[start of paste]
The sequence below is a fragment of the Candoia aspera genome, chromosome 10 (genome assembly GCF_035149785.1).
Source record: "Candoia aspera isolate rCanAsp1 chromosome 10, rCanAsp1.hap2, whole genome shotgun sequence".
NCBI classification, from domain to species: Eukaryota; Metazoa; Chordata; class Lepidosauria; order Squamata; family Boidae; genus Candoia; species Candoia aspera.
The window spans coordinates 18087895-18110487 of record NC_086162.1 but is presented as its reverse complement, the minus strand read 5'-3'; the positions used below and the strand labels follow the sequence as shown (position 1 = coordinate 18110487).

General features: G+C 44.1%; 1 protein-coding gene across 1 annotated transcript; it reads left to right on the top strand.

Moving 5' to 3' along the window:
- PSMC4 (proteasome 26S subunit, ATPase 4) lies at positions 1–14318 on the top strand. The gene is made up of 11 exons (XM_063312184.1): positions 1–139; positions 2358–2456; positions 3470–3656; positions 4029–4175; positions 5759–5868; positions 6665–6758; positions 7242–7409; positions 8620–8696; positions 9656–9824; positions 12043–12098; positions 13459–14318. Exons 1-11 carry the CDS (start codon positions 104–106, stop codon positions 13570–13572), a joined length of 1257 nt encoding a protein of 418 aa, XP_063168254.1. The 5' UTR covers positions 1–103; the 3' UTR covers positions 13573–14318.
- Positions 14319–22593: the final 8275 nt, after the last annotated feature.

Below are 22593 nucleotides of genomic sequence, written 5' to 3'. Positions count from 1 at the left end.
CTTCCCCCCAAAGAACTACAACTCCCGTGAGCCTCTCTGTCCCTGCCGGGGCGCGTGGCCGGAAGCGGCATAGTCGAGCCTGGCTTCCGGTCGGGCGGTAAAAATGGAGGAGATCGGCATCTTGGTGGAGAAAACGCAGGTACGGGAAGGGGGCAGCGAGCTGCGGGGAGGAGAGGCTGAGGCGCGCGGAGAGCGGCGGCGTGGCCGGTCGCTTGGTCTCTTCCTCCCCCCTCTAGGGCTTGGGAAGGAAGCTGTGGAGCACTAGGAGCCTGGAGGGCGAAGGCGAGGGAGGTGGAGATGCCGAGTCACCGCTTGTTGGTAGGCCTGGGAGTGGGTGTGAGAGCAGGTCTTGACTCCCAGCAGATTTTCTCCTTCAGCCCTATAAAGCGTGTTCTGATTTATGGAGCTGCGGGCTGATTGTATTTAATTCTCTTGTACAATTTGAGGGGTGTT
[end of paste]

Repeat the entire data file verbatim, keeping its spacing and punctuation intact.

The sequence below is a fragment of the Candoia aspera genome, chromosome 10 (genome assembly GCF_035149785.1).
Source record: "Candoia aspera isolate rCanAsp1 chromosome 10, rCanAsp1.hap2, whole genome shotgun sequence".
NCBI classification, from domain to species: Eukaryota; Metazoa; Chordata; class Lepidosauria; order Squamata; family Boidae; genus Candoia; species Candoia aspera.
The window spans coordinates 18087895-18110487 of record NC_086162.1 but is presented as its reverse complement, the minus strand read 5'-3'; the positions used below and the strand labels follow the sequence as shown (position 1 = coordinate 18110487).

General features: G+C 44.1%; 1 protein-coding gene across 1 annotated transcript; it reads left to right on the top strand.

Moving 5' to 3' along the window:
- PSMC4 (proteasome 26S subunit, ATPase 4) lies at positions 1–14318 on the top strand. The gene is made up of 11 exons (XM_063312184.1): positions 1–139; positions 2358–2456; positions 3470–3656; positions 4029–4175; positions 5759–5868; positions 6665–6758; positions 7242–7409; positions 8620–8696; positions 9656–9824; positions 12043–12098; positions 13459–14318. Exons 1-11 carry the CDS (start codon positions 104–106, stop codon positions 13570–13572), a joined length of 1257 nt encoding a protein of 418 aa, XP_063168254.1. The 5' UTR covers positions 1–103; the 3' UTR covers positions 13573–14318.
- Positions 14319–22593: the final 8275 nt, after the last annotated feature.

Below are 22593 nucleotides of genomic sequence, written 5' to 3'. Positions count from 1 at the left end.
CTTCCCCCCAAAGAACTACAACTCCCGTGAGCCTCTCTGTCCCTGCCGGGGCGCGTGGCCGGAAGCGGCATAGTCGAGCCTGGCTTCCGGTCGGGCGGTAAAAATGGAGGAGATCGGCATCTTGGTGGAGAAAACGCAGGTACGGGAAGGGGGCAGCGAGCTGCGGGGAGGAGAGGCTGAGGCGCGCGGAGAGCGGCGGCGTGGCCGGTCGCTTGGTCTCTTCCTCCCCCCTCTAGGGCTTGGGAAGGAAGCTGTGGAGCACTAGGAGCCTGGAGGGCGAAGGCGAGGGAGGTGGAGATGCCGAGTCACCGCTTGTTGGTAGGCCTGGGAGTGGGTGTGAGAGCAGGTCTTGACTCCCAGCAGATTTTCTCCTTCAGCCCTATAAAGCGTGTTCTGATTTATGGAGCTGCGGGCTGATTGTATTTAATTCTCTTGTACAATTTGAGGGGTGTT